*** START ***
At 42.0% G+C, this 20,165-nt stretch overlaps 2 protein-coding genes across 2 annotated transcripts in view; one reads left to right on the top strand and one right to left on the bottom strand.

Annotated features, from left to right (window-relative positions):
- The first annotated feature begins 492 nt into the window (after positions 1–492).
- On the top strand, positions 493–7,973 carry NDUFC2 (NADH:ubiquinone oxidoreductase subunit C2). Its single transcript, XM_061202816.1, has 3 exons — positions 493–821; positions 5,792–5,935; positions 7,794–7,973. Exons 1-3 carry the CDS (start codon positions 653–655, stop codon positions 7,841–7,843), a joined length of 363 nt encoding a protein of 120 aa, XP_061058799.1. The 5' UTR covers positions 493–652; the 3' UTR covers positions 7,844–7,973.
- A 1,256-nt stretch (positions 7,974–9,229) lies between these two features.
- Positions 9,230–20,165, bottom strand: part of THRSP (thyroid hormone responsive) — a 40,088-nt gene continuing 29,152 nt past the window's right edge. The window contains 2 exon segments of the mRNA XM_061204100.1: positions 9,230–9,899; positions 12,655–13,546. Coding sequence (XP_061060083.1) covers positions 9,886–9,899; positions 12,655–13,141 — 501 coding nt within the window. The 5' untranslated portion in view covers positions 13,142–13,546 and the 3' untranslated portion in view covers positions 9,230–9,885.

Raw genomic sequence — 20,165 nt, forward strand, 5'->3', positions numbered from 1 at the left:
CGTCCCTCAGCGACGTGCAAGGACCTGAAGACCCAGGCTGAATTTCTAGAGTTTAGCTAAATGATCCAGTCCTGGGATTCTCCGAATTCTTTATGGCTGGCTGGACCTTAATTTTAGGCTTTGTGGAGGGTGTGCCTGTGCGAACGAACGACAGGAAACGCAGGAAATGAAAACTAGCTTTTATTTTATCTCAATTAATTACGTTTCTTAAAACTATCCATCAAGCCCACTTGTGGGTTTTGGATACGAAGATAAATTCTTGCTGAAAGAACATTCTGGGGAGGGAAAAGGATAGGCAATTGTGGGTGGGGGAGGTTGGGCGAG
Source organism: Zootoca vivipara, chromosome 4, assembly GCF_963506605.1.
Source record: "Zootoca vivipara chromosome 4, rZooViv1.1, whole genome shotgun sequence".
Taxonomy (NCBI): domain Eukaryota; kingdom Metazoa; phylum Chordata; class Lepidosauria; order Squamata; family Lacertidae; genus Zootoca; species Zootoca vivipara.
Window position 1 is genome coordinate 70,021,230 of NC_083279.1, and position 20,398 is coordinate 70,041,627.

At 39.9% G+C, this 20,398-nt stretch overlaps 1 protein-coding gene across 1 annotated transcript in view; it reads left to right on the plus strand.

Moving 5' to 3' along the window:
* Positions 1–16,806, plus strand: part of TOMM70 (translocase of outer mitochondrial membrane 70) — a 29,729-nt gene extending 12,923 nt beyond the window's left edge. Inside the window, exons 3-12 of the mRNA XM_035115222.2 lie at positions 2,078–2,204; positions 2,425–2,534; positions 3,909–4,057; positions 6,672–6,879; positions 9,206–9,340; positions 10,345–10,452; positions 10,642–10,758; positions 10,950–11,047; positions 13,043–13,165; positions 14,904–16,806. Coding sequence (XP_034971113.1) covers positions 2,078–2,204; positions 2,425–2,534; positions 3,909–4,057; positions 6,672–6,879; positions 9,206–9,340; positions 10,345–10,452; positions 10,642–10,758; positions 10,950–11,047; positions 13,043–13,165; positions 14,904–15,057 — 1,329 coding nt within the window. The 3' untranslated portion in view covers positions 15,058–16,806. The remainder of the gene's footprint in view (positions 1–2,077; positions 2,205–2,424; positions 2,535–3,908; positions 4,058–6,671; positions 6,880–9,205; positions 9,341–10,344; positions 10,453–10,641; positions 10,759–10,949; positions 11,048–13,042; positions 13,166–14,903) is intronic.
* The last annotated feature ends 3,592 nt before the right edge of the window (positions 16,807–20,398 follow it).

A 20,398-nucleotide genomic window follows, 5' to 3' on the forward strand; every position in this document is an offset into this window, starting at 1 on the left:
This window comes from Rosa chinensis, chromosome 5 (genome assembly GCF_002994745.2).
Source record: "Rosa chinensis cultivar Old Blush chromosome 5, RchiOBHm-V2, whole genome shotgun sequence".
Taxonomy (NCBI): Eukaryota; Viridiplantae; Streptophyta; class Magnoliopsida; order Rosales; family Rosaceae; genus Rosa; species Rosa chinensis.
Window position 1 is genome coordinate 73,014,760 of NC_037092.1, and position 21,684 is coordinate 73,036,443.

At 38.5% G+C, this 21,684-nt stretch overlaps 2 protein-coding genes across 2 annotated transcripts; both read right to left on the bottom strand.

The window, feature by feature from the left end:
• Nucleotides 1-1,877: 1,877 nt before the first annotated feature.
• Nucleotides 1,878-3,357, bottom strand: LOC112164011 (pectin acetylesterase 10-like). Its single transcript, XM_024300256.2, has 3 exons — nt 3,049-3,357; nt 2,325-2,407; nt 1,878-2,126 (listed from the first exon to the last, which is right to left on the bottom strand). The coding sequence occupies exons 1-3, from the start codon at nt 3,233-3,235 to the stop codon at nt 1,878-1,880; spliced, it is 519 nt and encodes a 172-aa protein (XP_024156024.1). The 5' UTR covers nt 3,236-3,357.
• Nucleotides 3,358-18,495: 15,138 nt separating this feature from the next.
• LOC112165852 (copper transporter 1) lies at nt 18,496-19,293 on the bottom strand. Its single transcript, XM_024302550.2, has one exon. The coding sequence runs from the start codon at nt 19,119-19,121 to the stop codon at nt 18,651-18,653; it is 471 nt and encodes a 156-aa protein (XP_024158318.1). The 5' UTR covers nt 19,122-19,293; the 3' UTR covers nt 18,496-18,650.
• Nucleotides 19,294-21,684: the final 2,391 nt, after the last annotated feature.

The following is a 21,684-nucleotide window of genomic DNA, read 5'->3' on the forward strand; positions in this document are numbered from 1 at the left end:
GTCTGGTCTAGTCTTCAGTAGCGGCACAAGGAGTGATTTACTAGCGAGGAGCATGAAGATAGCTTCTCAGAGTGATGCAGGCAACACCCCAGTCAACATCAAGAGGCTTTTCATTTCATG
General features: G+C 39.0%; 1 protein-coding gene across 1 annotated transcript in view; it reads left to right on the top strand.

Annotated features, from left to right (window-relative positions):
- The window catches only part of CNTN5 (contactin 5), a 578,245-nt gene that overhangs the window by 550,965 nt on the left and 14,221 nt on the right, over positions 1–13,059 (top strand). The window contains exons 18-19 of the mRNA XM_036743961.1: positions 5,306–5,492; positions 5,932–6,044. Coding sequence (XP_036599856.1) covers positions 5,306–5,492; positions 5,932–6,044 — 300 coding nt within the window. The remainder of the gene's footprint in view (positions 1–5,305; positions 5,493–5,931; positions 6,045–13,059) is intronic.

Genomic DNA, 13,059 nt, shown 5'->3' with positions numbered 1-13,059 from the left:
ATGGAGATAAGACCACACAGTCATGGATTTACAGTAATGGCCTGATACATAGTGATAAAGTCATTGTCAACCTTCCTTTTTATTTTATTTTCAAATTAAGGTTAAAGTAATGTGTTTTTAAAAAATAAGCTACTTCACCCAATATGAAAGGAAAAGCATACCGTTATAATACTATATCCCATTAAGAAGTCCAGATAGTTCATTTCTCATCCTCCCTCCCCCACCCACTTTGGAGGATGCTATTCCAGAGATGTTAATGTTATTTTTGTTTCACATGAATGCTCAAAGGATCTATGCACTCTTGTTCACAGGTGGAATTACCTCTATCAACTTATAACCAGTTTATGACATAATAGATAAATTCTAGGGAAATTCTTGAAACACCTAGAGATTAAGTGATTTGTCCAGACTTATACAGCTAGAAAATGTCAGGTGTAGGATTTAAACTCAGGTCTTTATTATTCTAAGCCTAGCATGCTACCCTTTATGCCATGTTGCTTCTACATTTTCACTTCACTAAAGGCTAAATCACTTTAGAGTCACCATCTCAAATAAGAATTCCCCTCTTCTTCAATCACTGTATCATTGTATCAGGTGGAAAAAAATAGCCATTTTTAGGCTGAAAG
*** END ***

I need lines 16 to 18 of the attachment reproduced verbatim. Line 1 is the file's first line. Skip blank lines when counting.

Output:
* The last annotated feature ends 3,592 nt before the right edge of the window (positions 16,807–20,398 follow it).

A 20,398-nucleotide genomic window follows, 5' to 3' on the forward strand; every position in this document is an offset into this window, starting at 1 on the left:
This window comes from Rosa chinensis, chromosome 5 (genome assembly GCF_002994745.2).